March Principal Newsletter

Women's History Month is an annual declared month that highlights the contributions of women to events in history and contemporary society. The United States has observed it annually throughout the month of March since 1987.  

Please share with our children famous women that they may not recognize as icons in American and world history like  Nefertiti, Cleopatra, Nzingha, Loaiza Aldea, Elizabeth I, Elizabeth Cady Stanton, Lucretia Mott, Susan B. Anthony, Sojourner Truth, Shirley Chisholm, Geraldine Ferraro, Sandra Day O’Conner, Mae Jemison, Sally Ride, Sonia Sotomayor, Mary McLeod Bethune, Hillary Rodham Clinton, Michelle Obama, Eleanor Roosevelt, Margaret Thatcher, Oprah Winfrey,  Emma Lazarus, Gabby Douglass, Gabrielle Giffords, Angela Merkel, Indira Gandhi, Madame C.J. Walker, C. Virginia Fields, Betsy Ross, Molly Pritchard, Ruby Dee, Maya Angelou, Harriet Tubman, Toni Morrison, Nikki Giovanni, Sandra Cisneros, Julia Alavarez, Celia Cruz, Antonia Novella,  Dolores Huerta, Marie Curie, Winnie Mandela, Elizabeth Blackwell, Misty Copeland and the Mirabel Sisters.

Many times parents (and guardians) are asked by faculty, "What can they do at home to help their child be successful at school?"  My answer is quite simple, "Get involved in what is taking place in your child’s classroom and school community.”  You must share a passion for thinking, learning and being curious about the world we live in.  Allow your child to see this infectious spirit to learn and question more about our world.  Read with your child every day.  Before, during, and after the reading, praise your child, direct a discussion about the story, ask questions, visualize the story, offer information, share personal reactions, and relate the story to life experiences.  Most of all enjoy the story together and let your child see that reading is fun.  Cherish this special time together!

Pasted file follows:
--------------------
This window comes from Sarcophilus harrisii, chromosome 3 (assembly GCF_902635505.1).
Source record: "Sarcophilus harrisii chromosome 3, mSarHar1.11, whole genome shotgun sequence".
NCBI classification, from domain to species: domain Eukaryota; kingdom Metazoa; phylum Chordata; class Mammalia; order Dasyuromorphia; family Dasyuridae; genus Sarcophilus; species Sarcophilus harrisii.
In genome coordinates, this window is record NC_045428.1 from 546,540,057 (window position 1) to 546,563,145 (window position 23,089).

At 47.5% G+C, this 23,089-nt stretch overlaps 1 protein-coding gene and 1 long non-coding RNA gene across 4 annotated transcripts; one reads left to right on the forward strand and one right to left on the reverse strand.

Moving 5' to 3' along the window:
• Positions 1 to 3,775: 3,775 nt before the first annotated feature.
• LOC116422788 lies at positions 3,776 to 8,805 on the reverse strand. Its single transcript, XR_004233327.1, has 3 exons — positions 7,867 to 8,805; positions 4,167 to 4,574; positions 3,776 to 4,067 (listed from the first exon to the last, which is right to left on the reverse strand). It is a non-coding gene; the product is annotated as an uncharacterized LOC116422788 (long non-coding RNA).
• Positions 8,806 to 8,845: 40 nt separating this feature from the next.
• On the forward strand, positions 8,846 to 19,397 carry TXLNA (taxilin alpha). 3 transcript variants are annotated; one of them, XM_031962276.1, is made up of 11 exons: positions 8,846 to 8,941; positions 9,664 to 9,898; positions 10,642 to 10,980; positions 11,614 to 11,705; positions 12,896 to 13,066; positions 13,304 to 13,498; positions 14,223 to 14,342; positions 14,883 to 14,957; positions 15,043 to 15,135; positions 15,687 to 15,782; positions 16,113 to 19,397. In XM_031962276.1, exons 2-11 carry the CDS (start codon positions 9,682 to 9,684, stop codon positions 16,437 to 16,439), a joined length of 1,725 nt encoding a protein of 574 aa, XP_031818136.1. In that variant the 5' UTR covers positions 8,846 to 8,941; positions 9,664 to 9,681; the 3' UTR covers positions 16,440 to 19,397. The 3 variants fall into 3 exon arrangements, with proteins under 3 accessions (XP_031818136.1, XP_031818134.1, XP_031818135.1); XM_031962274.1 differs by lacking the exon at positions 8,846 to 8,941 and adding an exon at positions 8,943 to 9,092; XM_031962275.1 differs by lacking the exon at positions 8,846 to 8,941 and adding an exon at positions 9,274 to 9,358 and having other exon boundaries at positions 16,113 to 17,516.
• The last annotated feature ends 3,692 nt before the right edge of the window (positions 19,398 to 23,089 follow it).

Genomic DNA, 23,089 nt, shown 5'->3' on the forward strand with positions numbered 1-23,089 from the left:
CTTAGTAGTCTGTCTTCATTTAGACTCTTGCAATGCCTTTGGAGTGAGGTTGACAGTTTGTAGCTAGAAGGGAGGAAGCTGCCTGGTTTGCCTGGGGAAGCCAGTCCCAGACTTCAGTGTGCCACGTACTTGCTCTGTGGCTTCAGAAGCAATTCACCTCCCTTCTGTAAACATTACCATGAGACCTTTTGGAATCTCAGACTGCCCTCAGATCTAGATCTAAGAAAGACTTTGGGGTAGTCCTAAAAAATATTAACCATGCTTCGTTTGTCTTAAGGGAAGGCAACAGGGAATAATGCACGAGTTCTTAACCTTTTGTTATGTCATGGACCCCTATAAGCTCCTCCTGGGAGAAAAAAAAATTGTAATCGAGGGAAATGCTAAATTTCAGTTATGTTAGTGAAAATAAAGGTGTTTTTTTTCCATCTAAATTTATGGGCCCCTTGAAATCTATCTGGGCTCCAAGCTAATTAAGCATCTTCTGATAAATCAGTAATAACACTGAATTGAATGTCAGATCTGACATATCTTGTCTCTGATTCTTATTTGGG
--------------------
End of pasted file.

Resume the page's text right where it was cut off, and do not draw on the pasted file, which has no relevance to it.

Spring Parent-Caregiver Teacher Conference will take place on Thursday, March 15th. Please make an effort to attend either the day or evening session. Below are some suggested questions you can use to inform your meeting:
§ What academic standards do you use, and what do I need to know about them?

§ How is my child doing socially?

§ What are my child’s strengths… challenges?

§ What can I do at home to support what you’re doing in the class?

§ How will you respond if or when my child struggles in class?

§ What are the most important and complex (content-related) ideas my child needs to understand by the end of the year?

§ Do you focus on strengths or weaknesses?

§ How are creativity and innovative thinking used on a daily basis in your classroom?

§ How is critical thinking used on a daily basis in your classroom?

§ How are assessments designed to promote learning rather than simple measurement?

§ What can I do to support literacy in my home?

§ What kinds of questions do you suggest that I ask my children on a daily basis about your class?

§ How exactly is learning personalized in your classroom? In the school?

§ How do you measure academic progress?

§ What are the most common instructional or literacy strategies you will use this year?

§ What learning models do you use (e.g., project-based learning, mobile learning, game-based learning, etc.), and what do you see as the primary benefits of that approach?

§ What are the best school or district resources that we should consider using as a family to support our child in the classroom?

§ Is there technology you'd recommend that can help support my child in self-directed learning?

§ What are the most common barriers you see to academic progress in your classroom?

§ How is education changing?

§ How do you see the role of the teacher in the learning process?

§ What am I not asking but should be?

Educationally yours,

Reggie Higgins, Principal

Reginald Higgins